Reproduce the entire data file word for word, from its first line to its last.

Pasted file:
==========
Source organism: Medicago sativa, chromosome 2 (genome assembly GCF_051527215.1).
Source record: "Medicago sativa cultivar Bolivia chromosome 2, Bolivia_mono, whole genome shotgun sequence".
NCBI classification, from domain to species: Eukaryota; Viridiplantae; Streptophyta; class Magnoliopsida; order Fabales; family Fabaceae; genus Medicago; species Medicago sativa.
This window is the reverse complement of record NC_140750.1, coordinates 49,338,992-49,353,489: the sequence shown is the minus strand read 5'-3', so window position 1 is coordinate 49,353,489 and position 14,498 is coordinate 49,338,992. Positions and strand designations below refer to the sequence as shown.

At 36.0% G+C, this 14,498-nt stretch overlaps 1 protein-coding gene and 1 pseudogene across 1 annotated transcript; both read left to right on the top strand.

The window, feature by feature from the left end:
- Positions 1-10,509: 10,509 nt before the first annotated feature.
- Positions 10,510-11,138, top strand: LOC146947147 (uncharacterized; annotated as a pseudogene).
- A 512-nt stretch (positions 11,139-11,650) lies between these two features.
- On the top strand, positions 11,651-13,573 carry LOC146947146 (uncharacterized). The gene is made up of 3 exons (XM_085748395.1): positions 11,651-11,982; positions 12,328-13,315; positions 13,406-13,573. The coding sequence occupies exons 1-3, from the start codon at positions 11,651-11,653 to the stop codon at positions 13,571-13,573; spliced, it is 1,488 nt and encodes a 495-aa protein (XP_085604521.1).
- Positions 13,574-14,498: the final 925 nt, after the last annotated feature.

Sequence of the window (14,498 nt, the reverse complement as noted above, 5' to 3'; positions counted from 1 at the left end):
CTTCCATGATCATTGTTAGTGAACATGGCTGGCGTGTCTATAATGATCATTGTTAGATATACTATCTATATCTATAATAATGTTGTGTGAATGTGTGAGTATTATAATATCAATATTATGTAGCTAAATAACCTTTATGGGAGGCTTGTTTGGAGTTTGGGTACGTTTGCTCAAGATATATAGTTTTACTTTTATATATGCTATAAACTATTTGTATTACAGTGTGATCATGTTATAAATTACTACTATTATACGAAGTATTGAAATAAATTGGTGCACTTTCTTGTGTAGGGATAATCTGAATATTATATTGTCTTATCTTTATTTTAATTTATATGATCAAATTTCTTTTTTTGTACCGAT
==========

Source organism: Medicago sativa, chromosome 2 (genome assembly GCF_051527215.1).
Source record: "Medicago sativa cultivar Bolivia chromosome 2, Bolivia_mono, whole genome shotgun sequence".
NCBI classification, from domain to species: Eukaryota; Viridiplantae; Streptophyta; class Magnoliopsida; order Fabales; family Fabaceae; genus Medicago; species Medicago sativa.
This window is the reverse complement of record NC_140750.1, coordinates 49,338,992-49,353,489: the sequence shown is the minus strand read 5'-3', so window position 1 is coordinate 49,353,489 and position 14,498 is coordinate 49,338,992. Positions and strand designations below refer to the sequence as shown.

At 36.0% G+C, this 14,498-nt stretch overlaps 1 protein-coding gene and 1 pseudogene across 1 annotated transcript; both read left to right on the top strand.

The window, feature by feature from the left end:
- Positions 1-10,509: 10,509 nt before the first annotated feature.
- Positions 10,510-11,138, top strand: LOC146947147 (uncharacterized; annotated as a pseudogene).
- A 512-nt stretch (positions 11,139-11,650) lies between these two features.
- On the top strand, positions 11,651-13,573 carry LOC146947146 (uncharacterized). The gene is made up of 3 exons (XM_085748395.1): positions 11,651-11,982; positions 12,328-13,315; positions 13,406-13,573. The coding sequence occupies exons 1-3, from the start codon at positions 11,651-11,653 to the stop codon at positions 13,571-13,573; spliced, it is 1,488 nt and encodes a 495-aa protein (XP_085604521.1).
- Positions 13,574-14,498: the final 925 nt, after the last annotated feature.

Sequence of the window (14,498 nt, the reverse complement as noted above, 5' to 3'; positions counted from 1 at the left end):
CTTCCATGATCATTGTTAGTGAACATGGCTGGCGTGTCTATAATGATCATTGTTAGATATACTATCTATATCTATAATAATGTTGTGTGAATGTGTGAGTATTATAATATCAATATTATGTAGCTAAATAACCTTTATGGGAGGCTTGTTTGGAGTTTGGGTACGTTTGCTCAAGATATATAGTTTTACTTTTATATATGCTATAAACTATTTGTATTACAGTGTGATCATGTTATAAATTACTACTATTATACGAAGTATTGAAATAAATTGGTGCACTTTCTTGTGTAGGGATAATCTGAATATTATATTGTCTTATCTTTATTTTAATTTATATGATCAAATTTCTTTTTTTGTACCGAT